These days, it’s not uncommon to find an unusual twist on the classic Anzac biscuit.
Rogue chefs around the country are putting their stamp on the cultural icon with ingredients from raisins to choc chips.
One Sydney restaurant copped the ire of social media users on Wednesday morning after a picture of its ‘deconstructed Anzac biscuit’ went viral.
Popular gelato chain Messina was also shamed after Veterans’ Affairs asked it to change the name of its ‘Anzac Bikkie’ to ‘ANZAC Biscuit’.
Baked by mothers, aunts and girlfriends back home during the First World War, the traditional recipe is one steeped not just in wartime sadness, but innovation.
The biscuits had to survive the long journey over the equator, travelling at a [then] fast pace of 18.5kph. The lack of refrigeration meant any food onboard had to stay edible for over two months.
So the women of Australia and New Zealand used golden syrup, instead of eggs and sugar, to bond the rolled oats and ensure they made it safely into the stomachs of their loved ones.
They’re a bite of history.
So it’s no wonder the crackdown against gastronomic reformists has reached the halls of Parliament, with the Minister for Veterans Affairs Darren Chester calling for those selling the biscuits to respect the Anzac name and keep their recipes traditional.
The problem is – an official, undisputed, widely recognised recipe doesn’t really exist.
The Country Women’s Association calls for 1 cup of rolled oats, the Australian War Memorial thinks they’re best with 1 tsp bicarbonate soda, even Jamie Oliver has a different take, suggesting you should add 1 teaspoon vanilla extract to the mix.
So which one reigns supreme?
Culinary historian Allison Reynolds, who wrote the book: Anzac Biscuits, The Power and Spirit of an Everyday National Icon, says there is no straightforward answer.
“The biscuits evolved from various different ones that were precursors to what we know. It is an amalgamation if that makes sense,” she said.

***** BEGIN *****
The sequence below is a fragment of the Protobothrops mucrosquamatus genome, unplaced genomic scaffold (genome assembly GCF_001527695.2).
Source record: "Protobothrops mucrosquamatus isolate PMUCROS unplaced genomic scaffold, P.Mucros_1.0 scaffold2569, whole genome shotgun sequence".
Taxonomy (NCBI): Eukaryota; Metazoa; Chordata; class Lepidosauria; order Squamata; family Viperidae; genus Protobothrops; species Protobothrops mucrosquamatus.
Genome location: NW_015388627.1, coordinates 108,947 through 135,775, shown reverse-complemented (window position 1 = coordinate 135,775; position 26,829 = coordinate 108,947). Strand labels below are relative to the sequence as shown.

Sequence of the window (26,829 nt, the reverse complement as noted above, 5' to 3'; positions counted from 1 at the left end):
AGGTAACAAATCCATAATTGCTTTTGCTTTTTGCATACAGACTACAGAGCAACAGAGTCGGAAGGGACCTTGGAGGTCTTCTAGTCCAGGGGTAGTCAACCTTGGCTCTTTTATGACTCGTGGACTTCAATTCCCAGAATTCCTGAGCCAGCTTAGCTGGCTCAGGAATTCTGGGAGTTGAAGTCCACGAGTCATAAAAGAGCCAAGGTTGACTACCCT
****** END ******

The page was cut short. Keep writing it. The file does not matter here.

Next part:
Using rolled oats to make a biscuit had been a thing since before 1823, but it was during the war that two popular recipes dominated – the parent biscuits to the one we know and love today.
“Around the early WWI years you started to see the name change to ‘Red Cross biscuits’ and ‘soldiers’ biscuits’,” Ms Reynolds said.
Those biscuits were used to fundraise for the war effort and could be easily made by those at home to send over to loved ones fighting on the fronts.
“The recipe represents their courage and determination and its unique in the sense that it’s still produced today.”
While the history behind the biscuit is complex, Ms Reynolds says for it to be an Anzac in all sense of the word, you just need a few simple ingredients.
“Rolled oats, sugar, golden syrup, plain flour, melted butter, boiling water and bicarb soda.”
So with that mind, here is one of the ‘official recipes’ supported by the Australian War Memorial.
- 1 cup each of rolled oats, sugar and coconut
- 1 tablespoon syrup
- 3/4 cup flour
- 2 tablespoons butter
- 1 teaspoon bicarbonate of soda (dissolved in 2 tablespoons boiling water)
- Melt butter.
- Add syrup to dissolved soda and water. Combine with melted butter.
- Mix dry ingredients and stir in the liquid.
- Place small balls on the buttered tray and bake in a moderate oven.
- Lift out carefully with a knife as they are soft till cold.